The theme of this conference is Tourism Justice. Ours is also a story of justice, but the kind where reconciliation, restoration, or redistributive justice may no longer be plausible. A justice where time cannot be reversed or catastrophe erased, but where holding open possibilities of beauty in ruins and hearing stories of partial recuperation may offer a new sensibility for other forms of just beginnings to emerge (Barad, 2012; Haraway 2016, Tsing et al. 2017).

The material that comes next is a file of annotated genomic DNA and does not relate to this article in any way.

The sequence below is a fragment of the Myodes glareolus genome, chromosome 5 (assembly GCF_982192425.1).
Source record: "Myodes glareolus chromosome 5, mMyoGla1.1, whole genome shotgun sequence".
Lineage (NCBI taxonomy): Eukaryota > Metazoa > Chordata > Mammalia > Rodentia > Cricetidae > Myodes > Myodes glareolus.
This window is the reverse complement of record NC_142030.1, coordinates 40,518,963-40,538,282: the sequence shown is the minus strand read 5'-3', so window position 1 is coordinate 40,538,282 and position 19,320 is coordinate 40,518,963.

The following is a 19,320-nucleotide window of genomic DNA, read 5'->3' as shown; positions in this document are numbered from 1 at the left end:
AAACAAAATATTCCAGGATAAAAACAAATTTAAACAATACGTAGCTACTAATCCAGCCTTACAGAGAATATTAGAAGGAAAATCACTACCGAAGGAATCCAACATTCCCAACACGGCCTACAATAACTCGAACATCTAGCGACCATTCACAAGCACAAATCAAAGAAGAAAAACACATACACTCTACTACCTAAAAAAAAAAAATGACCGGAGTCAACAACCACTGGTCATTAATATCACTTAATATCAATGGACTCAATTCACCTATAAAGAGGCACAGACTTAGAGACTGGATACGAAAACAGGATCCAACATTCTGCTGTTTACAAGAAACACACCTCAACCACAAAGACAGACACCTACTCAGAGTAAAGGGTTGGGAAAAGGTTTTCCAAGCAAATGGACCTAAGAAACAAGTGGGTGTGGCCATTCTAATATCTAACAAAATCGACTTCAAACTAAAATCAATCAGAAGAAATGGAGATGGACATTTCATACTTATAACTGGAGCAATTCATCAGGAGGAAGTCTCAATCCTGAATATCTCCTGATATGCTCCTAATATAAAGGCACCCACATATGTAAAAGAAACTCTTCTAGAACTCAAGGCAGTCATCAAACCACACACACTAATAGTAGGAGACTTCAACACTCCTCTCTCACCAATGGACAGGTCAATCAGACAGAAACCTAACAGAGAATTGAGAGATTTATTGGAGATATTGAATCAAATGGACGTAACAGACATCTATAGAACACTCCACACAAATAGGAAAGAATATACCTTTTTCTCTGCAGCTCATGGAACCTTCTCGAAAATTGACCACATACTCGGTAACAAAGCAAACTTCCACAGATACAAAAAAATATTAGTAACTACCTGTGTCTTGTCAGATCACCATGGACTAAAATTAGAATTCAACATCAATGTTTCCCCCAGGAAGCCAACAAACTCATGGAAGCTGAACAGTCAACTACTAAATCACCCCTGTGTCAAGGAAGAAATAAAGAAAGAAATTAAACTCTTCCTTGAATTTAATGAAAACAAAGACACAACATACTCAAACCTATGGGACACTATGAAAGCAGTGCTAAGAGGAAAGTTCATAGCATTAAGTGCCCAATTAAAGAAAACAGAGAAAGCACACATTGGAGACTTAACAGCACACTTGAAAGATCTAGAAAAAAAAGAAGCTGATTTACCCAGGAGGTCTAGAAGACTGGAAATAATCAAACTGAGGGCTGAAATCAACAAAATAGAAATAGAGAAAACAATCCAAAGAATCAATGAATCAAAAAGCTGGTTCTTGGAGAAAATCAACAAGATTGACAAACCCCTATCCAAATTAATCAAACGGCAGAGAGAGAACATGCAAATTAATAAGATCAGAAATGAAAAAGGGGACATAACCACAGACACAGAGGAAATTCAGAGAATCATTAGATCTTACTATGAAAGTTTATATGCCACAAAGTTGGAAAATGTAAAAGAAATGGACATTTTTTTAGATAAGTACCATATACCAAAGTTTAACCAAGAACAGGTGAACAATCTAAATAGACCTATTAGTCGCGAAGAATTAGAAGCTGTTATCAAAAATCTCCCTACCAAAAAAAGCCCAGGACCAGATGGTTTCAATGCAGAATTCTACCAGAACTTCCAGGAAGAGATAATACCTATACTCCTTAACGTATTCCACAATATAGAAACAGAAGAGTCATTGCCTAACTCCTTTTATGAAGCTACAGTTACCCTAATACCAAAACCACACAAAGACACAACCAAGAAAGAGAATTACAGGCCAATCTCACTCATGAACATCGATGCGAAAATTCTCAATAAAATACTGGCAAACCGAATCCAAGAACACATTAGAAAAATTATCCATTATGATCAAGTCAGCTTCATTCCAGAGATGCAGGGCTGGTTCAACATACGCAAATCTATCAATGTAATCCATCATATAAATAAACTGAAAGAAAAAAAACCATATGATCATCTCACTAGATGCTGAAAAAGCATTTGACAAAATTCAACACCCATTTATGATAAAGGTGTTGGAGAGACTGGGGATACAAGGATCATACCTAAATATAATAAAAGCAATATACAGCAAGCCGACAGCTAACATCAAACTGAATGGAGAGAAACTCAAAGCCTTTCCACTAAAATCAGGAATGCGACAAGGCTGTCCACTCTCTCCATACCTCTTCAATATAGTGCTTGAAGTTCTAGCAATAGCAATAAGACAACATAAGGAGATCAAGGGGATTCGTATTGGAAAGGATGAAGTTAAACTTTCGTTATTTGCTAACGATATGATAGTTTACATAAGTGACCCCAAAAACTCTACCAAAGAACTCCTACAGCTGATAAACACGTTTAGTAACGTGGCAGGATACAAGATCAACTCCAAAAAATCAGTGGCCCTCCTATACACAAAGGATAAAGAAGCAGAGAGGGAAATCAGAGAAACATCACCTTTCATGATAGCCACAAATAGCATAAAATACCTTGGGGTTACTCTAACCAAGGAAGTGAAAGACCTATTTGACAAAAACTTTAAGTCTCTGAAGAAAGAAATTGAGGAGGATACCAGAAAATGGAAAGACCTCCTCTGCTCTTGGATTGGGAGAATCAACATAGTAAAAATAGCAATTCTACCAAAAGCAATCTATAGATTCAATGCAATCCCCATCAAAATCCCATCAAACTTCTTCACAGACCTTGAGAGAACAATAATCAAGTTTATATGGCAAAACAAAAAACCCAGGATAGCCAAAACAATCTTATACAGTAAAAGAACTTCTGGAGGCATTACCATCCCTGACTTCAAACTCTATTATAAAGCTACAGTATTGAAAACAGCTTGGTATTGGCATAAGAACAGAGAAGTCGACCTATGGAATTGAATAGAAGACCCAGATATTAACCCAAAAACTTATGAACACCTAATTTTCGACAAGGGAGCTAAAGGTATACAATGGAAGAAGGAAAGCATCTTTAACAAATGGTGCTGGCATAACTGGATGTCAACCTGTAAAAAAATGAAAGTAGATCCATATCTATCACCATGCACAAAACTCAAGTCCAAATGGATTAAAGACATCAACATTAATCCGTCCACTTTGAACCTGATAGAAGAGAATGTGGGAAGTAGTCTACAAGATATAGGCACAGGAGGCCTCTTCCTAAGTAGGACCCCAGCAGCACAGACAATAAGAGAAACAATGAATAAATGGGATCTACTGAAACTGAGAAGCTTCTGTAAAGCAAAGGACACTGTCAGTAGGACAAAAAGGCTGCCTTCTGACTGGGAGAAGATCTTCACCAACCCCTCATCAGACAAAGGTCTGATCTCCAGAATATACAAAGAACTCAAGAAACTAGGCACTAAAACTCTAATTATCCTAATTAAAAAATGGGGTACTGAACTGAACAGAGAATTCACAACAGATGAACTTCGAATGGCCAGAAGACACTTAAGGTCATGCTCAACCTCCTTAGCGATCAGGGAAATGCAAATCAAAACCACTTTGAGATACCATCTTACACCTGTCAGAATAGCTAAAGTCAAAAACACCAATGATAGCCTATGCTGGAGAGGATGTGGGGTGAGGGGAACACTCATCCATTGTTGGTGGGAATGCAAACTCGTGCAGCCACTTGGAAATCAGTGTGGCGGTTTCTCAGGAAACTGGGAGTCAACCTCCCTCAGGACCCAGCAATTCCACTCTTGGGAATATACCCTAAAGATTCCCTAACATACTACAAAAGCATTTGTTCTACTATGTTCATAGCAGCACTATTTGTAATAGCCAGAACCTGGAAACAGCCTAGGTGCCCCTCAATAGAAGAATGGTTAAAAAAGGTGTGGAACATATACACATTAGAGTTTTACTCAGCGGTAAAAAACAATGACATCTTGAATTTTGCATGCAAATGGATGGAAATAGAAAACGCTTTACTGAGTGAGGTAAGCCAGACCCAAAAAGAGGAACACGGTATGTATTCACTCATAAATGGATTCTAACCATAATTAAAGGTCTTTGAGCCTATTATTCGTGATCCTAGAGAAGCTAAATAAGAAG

The end was predictable anyway. Everybody knows that threesomes bend towards drama. This story begins where most end, when the deed has been committed and there is no way back. The question now was, how to live with the scar, how to find a way in, through and amidst tragedy. The story we weave revolves around the uncanny entangled lives of three protagonists – Wall, Pine and Sea. These characters will be well known to most of you, but their kinship is so ancient that at times it is taken for granted. Here we invite their knotted friendship to take the spotlight. This conversation across times and materialities unfolds in two places where Wall, Pine and Sea connect and belong: Mallorca (Spain) and Fukushima (Japan). Inspired by philosophical and artistic traditions that explore diverse ontologies, new materialism, the poetical, and speculative fabulations, we experiment with the intersecting drama of tourism and coastal development through a theatrical, playful and visual recollection of our lived memories and long lasting engagement with these three characters. Listening to their story we begin to take notice of the deep histories through which the human/non-human disturbances brought the fates of Wall, Pine, and Sea together, and the ways their ongoing bonds endure in the present. This presentation is an invitation to imagine what happens when Wall, Pine and Sea are understood to co-exist and co-create the social, cultural and political groundwork of coastal tourism spaces and places. As much a personal journey as it is academic, we ask what kind of criticality and justice arise when we are asked to empathize with monstrous seawalls and have compassion in a time of loss.